Sprinklers are a daily staple in the lives of suburban America. Sprinklers keeps our lawns beautiful and enhance our landscaping. Maintaining these vital lifelines of water keeps our home’s curb appeal looking top-notch. Regular sprinkler maintenance during the warm summer months, and proper winterization and de-winterization each year will ensure you protect your sprinkler (and landscape) investments.
When proper sprinkler maintenance is neglected it can result in the following.
- too much or too little water pressure (over/under watering)
- clogged sprinkler nozzles
- water wasting due to leaky/broken sprinkler pipes or nozzles
- uneven water spray
- misaligned and buried sprinkler heads
Should you find your sprinkler system to have some problems, many you can resolve on your own. The most important part of maintaining your sprinkler system is with basic, regular inspections. By keeping a checklist handy to run down every few months you can ensure you keep your sprinkler system running smoothly and your lawn looking beautiful. Here’s a sample of items that the average homeowner should look for each season.
- clogged sprinklers
- leaking valves
- broken pipes
- broken or missing sprinkler heads
- grass overgrowth that consumes a sprinkler
- inefficient spray patterns
Clogged Sprinkler Lines
It is common for sprinkler heads to get clogged with dirt or grass overgrowth. This can be identified by dry spots in the grass that should otherwise be receiving water from the sprinklers under normal use. It can often be easily seen visually by a split pattern of water spray. A clogged sprinkler can also often be identified by a pool of water around a sprinkler head, caused by backlogged water that doesn’t disperse properly.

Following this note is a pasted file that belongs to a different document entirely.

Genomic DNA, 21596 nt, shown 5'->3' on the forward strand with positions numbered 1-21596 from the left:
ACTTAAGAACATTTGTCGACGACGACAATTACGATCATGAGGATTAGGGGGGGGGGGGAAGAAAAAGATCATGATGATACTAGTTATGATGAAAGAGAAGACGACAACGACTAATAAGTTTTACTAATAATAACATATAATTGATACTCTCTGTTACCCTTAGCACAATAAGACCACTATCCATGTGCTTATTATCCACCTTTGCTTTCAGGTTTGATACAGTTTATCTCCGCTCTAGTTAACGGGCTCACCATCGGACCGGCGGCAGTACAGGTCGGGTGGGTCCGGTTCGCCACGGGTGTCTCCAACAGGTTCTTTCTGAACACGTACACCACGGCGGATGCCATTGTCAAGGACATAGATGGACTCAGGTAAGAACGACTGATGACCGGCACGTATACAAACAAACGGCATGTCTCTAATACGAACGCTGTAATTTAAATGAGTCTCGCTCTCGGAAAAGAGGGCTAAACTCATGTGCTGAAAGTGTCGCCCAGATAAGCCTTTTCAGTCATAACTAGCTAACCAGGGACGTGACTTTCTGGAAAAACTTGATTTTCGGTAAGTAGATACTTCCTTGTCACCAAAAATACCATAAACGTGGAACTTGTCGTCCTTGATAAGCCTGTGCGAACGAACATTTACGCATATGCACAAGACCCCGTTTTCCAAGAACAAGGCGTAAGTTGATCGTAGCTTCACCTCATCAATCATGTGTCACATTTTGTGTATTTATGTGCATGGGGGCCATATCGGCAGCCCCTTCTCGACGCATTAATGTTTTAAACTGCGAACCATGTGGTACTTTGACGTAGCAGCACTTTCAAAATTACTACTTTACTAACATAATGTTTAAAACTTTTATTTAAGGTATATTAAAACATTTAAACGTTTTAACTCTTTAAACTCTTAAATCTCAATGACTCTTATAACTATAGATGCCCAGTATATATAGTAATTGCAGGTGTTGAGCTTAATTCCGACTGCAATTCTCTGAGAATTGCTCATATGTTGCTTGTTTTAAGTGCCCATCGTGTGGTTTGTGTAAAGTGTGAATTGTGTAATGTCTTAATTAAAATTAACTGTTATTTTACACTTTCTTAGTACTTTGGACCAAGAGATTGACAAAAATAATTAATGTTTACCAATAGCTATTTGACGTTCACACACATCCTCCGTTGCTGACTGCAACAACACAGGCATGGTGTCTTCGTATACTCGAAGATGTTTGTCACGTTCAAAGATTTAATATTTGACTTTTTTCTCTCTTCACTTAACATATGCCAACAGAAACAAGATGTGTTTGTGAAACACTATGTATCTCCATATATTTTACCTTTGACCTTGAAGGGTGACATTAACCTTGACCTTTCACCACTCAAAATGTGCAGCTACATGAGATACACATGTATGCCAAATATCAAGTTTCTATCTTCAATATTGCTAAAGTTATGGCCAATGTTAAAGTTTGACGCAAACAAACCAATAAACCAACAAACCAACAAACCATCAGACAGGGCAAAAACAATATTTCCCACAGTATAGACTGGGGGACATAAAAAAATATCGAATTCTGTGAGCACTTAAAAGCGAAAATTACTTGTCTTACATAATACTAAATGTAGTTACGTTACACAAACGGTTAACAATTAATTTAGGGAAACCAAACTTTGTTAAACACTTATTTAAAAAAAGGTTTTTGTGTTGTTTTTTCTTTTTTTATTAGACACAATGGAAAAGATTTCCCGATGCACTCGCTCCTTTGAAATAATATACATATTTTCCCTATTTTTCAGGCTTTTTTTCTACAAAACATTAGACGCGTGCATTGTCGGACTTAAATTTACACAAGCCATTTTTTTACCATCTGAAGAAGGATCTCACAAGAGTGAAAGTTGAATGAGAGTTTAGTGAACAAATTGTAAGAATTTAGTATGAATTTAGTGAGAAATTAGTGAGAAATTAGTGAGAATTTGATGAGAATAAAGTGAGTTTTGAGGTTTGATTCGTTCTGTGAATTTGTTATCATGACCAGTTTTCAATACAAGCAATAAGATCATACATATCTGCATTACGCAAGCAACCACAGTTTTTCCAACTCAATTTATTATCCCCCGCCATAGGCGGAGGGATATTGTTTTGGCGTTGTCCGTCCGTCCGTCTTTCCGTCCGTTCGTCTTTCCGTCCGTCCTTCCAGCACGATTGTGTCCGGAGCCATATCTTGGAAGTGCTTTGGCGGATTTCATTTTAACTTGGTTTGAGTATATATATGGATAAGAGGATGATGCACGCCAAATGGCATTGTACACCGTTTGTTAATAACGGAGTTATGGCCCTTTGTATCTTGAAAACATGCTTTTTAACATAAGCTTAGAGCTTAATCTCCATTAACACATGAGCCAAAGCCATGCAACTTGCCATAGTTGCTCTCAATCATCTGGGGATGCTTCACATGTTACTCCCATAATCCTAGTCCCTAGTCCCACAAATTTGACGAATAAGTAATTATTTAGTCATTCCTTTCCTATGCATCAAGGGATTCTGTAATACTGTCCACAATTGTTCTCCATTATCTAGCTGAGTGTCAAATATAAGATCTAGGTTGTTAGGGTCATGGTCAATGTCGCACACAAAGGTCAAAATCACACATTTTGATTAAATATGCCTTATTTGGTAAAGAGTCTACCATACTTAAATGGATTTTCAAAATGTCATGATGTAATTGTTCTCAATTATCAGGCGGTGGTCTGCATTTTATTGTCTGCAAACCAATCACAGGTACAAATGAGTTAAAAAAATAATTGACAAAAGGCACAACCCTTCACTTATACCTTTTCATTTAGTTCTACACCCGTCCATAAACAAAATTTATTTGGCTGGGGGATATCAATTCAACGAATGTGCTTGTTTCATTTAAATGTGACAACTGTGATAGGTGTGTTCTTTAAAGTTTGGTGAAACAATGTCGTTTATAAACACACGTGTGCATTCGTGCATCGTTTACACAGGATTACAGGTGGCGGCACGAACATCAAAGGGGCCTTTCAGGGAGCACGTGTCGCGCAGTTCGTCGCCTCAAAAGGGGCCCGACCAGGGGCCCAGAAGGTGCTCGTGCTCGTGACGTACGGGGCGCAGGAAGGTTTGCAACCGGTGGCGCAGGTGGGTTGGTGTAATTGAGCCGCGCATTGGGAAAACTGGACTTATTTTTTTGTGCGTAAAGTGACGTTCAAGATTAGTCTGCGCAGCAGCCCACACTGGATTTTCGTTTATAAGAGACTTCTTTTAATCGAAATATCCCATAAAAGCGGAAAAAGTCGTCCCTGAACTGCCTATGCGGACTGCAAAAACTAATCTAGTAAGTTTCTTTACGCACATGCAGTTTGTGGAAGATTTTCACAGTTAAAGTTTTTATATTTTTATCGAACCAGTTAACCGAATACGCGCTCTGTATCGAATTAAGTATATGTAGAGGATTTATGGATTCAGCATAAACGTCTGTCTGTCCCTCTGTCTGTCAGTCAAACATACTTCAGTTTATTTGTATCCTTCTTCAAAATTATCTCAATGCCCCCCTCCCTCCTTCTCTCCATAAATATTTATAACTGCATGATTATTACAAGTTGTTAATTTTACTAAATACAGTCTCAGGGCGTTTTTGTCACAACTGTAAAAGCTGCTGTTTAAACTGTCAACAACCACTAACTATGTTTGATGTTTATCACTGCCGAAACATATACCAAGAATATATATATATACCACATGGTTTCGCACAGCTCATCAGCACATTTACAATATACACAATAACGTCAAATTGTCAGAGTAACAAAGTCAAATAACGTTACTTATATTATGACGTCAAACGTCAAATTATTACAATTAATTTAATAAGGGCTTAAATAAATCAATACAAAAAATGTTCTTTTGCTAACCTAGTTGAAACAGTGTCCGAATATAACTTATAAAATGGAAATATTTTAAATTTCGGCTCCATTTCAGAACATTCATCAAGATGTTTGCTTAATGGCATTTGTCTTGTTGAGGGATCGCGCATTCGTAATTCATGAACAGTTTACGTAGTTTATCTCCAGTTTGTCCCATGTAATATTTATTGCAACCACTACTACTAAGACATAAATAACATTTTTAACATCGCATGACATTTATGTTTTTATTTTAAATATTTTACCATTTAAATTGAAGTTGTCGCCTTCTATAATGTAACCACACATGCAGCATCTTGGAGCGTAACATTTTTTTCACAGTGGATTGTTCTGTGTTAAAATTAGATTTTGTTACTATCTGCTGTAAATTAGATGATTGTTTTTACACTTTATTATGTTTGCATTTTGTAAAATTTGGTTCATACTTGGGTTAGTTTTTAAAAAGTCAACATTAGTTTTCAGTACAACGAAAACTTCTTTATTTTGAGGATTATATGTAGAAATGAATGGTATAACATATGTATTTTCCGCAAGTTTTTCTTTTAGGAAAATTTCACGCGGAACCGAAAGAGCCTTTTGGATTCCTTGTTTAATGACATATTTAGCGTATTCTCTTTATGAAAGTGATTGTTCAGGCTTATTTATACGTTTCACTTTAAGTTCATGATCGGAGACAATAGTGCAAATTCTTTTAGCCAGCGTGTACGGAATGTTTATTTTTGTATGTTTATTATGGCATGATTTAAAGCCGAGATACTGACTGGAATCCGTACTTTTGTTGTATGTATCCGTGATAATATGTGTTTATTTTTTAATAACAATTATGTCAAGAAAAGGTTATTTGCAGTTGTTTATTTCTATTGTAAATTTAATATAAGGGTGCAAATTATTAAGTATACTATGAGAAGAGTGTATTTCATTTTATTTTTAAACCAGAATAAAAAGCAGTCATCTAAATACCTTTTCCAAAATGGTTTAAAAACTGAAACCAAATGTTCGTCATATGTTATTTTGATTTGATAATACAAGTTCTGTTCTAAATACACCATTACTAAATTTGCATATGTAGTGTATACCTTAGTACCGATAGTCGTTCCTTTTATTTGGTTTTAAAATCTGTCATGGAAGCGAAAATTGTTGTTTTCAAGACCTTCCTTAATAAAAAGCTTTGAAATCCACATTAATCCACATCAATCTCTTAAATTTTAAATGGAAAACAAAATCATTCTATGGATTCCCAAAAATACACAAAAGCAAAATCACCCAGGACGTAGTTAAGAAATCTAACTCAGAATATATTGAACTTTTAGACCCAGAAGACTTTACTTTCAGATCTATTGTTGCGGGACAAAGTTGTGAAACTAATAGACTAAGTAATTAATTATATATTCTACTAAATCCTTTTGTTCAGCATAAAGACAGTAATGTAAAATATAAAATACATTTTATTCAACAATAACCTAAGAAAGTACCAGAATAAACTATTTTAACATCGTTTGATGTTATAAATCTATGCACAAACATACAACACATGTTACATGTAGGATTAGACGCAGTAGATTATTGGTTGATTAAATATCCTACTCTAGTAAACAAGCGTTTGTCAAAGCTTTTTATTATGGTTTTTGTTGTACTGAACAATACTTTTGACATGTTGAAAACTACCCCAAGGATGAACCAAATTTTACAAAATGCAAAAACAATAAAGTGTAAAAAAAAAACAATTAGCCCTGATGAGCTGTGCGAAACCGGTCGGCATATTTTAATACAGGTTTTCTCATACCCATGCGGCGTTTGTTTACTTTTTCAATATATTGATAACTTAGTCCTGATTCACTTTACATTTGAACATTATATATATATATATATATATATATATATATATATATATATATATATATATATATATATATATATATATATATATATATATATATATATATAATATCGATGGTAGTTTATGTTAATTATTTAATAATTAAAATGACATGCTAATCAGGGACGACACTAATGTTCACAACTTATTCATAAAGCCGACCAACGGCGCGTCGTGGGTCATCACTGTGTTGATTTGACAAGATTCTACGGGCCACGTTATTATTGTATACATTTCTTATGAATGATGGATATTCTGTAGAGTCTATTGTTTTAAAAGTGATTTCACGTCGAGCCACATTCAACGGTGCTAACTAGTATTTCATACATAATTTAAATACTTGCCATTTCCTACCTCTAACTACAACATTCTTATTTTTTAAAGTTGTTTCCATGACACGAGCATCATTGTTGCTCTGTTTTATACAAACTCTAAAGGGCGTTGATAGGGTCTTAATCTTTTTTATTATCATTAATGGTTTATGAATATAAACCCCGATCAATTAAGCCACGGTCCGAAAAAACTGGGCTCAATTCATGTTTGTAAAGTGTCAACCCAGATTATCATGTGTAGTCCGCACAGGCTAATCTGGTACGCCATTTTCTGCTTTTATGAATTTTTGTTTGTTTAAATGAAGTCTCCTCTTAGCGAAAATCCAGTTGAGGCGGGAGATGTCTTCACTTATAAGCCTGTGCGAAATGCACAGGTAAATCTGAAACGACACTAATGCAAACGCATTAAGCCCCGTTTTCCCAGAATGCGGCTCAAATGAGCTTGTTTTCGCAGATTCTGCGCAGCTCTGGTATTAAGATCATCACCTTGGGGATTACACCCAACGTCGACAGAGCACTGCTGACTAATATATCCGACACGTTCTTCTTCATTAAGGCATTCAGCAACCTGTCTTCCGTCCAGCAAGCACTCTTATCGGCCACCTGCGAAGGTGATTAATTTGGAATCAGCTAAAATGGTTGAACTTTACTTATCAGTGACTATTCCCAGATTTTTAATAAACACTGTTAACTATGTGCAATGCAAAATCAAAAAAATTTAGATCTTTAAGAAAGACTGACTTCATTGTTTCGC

Sprinklers typically clog in either the risers, pipes or nozzles. Identifying where the clog is will help you get them cleaned and back in working order. A sprinkler is housed inside a sleeve, which is buried in the ground until it rises up when the sprinklers turn on and the water pressure pushes the actual sprinkler up. When the water pressure is turned off then gravity causes the sprinkler head to drop back into the sleeve. The majority of sprinkler clogs come from this cycle. Often times a sprinkler can be popped up from the sleeve and cleaned by inserting a thin wire into the holes of the sprinkler head. This will push out any built up dirt.
There’s a few additional tips that homeowners can review, particularly as the seasons change. It is important to winterize your sprinkler system.
- make sure no repairs are needed before the winter freeze
- ensure sprinkler heads are hitting all points of the yard, and not hitting any points too much
- look for excessively saturated areas of the lawn (can indicate a broken pipe under the grass)
- empty all lines after last seasonal use
- empty and disconnect hoses
- insulate pipes or hose bibs
Should all of the above checks turn out ok, yet you’re still running into sprinkler problems than it may be your water pressure. In this case, a professional should inspect the water pressure from your sprinkler’s central irrigation point, or your home’s water pressure if you don’t have secondary water.